# Converging Triangle - 2

This note is about a variation in one of my problems. Have a look at that problem: Converging Triangle

In that problem, every point $\displaystyle A_k\,,\,k \geq 4$ was lying on segment $\displaystyle A_{k-3}A_{k-2}$ such that it divides that segment in a constant ratio $\large\frac{m}{n}$$=$$\large\frac{3}{7}$$\displaystyle \,\forall\; k \geq 4$

In general for any $m\,,\,n \in\mathbb{R^+}$(set of positive real numbers),

$\large\frac{A_1J}{JE}$ $\displaystyle =$ click to see the answer

Another variation in this question which comes to my mind is that instead of dividing the segment $\displaystyle A_{k-3}A_{k-2}$ in a constant ratio, we divide $\displaystyle\angle A_{k-3}A_{k-1}A_{k-2}$ in a constant ratio for all $\displaystyle k \geq 4$. Again $A_k$'s converges to some point $J$ and point $E$ is defined similarly. We have to find the ratio $\large\frac{A_1J}{JE}$.

A new problem what I want to ask is:

Problem - Let there be a triangle $\displaystyle A_1A_2A_3$ as shown in the figure below. Lines $\displaystyle A_iA_{i+1}$ are drawn with $\displaystyle A_{i+1}$ lying on segment $\displaystyle A_{i-2}A_{i-1}$ such that for some real number $\displaystyle r$ in between $\displaystyle 0$ and $\displaystyle 1$

$\displaystyle \frac{\angle A_{i-2}A_iA_{i+1}}{\angle A_{i-2}A_iA_{i-1}} = r\hspace{20pt} i \geq 3\,,\,i \in \mathbb{N}$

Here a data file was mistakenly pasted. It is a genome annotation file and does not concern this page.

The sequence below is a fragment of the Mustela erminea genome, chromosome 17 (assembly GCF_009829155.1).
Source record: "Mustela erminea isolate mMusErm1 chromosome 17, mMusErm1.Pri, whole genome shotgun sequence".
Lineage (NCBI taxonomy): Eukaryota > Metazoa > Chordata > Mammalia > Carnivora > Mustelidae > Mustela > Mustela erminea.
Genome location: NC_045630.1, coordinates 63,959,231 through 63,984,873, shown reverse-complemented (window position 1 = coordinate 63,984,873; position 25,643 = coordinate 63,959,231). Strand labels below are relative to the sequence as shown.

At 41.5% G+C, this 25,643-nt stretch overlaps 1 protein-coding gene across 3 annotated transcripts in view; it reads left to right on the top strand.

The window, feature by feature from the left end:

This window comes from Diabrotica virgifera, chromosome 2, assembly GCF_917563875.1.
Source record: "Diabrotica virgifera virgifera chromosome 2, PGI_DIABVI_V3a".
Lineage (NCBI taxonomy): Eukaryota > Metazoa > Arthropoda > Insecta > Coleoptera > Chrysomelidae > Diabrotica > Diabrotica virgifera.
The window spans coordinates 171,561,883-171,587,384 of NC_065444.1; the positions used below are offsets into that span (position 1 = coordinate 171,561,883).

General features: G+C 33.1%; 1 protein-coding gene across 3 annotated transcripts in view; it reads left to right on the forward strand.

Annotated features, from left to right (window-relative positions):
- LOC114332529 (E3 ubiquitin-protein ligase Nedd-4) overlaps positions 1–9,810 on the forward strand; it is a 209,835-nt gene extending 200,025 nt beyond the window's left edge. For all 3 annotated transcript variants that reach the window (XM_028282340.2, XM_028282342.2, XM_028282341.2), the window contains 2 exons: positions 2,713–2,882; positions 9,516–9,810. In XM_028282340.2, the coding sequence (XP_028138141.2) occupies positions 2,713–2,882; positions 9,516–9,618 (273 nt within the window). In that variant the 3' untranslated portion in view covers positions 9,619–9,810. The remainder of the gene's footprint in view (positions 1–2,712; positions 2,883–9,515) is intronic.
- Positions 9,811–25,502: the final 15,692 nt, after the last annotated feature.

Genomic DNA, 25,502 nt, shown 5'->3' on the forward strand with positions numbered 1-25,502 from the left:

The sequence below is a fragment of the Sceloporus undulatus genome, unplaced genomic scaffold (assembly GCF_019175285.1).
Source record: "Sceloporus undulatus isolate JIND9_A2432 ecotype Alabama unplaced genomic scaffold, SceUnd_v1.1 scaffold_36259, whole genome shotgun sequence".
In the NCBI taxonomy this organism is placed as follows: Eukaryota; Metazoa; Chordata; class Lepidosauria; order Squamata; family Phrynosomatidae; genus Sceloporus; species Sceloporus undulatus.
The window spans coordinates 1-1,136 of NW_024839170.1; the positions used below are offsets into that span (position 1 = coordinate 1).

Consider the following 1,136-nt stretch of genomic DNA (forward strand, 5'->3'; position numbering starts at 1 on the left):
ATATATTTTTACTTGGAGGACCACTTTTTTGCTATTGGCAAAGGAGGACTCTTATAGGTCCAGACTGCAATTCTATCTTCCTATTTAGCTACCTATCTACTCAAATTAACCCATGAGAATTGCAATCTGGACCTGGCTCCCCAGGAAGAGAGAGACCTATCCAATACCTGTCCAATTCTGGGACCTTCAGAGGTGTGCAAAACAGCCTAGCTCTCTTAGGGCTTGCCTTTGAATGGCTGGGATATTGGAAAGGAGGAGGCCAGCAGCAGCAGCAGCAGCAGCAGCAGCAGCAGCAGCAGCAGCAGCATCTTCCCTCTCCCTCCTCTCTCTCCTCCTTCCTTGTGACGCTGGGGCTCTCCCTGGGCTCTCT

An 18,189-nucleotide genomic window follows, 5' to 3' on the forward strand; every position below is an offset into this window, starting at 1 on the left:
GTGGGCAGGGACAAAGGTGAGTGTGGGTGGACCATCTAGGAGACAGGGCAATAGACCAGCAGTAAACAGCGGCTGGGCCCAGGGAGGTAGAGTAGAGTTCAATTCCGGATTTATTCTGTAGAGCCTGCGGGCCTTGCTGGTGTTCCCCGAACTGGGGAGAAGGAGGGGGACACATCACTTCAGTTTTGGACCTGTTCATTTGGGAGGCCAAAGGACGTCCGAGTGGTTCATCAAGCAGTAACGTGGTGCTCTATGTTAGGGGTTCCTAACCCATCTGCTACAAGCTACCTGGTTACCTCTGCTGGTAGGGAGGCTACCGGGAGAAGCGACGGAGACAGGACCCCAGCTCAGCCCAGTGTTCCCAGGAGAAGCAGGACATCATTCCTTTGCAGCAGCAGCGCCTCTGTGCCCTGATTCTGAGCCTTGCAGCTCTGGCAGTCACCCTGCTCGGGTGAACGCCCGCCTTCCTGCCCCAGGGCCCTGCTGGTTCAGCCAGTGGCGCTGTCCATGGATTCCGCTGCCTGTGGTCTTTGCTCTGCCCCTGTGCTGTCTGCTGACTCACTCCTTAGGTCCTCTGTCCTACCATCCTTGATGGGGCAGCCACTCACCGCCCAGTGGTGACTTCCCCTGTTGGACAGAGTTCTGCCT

In this way $\displaystyle\triangle A_{i-2}A_{i-1}A_i$ becomes smaller as $\displaystyle i$ is getting larger and ultimately converges to a point, say $\displaystyle J$. Join $\displaystyle A_1$ and $\displaystyle J$ and extend it to meet $\displaystyle A_2A_3$ at $\displaystyle E$.

Find the ratio $\displaystyle\frac{A_1J}{JE}$

Unlike the previous problem, I think this problem is incomplete. Since this problem requires division of angles, angles of $\displaystyle \triangle A_1A_2A_3$ must be given in order to find the ratio $\displaystyle\frac{A_1J}{JE}$.

So for completeness of the problem suppose angles of $\displaystyle\triangle A_1A_2A_3$ are given as $\displaystyle A_1 = A\,,\,A_2 = B\,,\,A_3 = C$.

I have used the approach of solution given by Chris Lewis in my previous problem but not able to proceed after some steps.

Solution - First shift this figure into a cartesian plane with $\displaystyle A_1$ located at $\displaystyle (0,0)$, $\displaystyle A_2$ located at $\displaystyle (a,0)$ and $\displaystyle A_3$ located at $\displaystyle (b,c)$.

Let $\displaystyle a = a_{12} =$ length of side $\displaystyle A_1A_2$. So, $\displaystyle a_{12} > 0$.

Coordinates $\displaystyle (b,c)$ can be determined as:

$\displaystyle b = A_1A_3\cos A_1$

$\displaystyle c = A_1A_3\sin A_1$

Now, $\displaystyle \frac{A_1A_3}{\sin A_2} = \frac{A_1A_2}{\sin A_3}$ (sine rule of triangle)

$\displaystyle \Rightarrow A_1A_3 = \frac{A_1A_2\sin A_2}{\sin A_3} = \frac{a_{12}\sin A_2}{\sin A_3}$

So we get,

$\displaystyle b = \frac{a_{12}\sin A_2\cos A_1}{\sin A_3}$

$\displaystyle c = \frac{a_{12}\sin A_2\sin A_1}{\sin A_3}$

There is some nomenclature which I have introduced for easy writing and better understanding the terms.

• Length of segment $\displaystyle A_pA_q$ is denoted by $\displaystyle a_{pq}$.

$\hspace{20pt} \displaystyle\text{Length}(A_pA_q) = a_{pq}$ for all $\displaystyle p\,,\,q \in \mathbb{N}$

• For simplicity in writing we denote

$\hspace{20pt} \displaystyle\angle A_{i-2}A_iA_{i-1}$ with $\displaystyle A_i$ for all $\displaystyle i \geq 3$

• Ratio of length of one part of segment $\displaystyle A_iA_{i+1}$ to the segment itself is denoted by $\displaystyle s_i$.

$\hspace{20pt}\displaystyle s_i = \frac{A_iA_{i+3}}{A_iA_{i+1}} = \frac{a_{i\, i+3}}{a_{i\,i+1}}$ for all $\displaystyle i \in \mathbb{N}$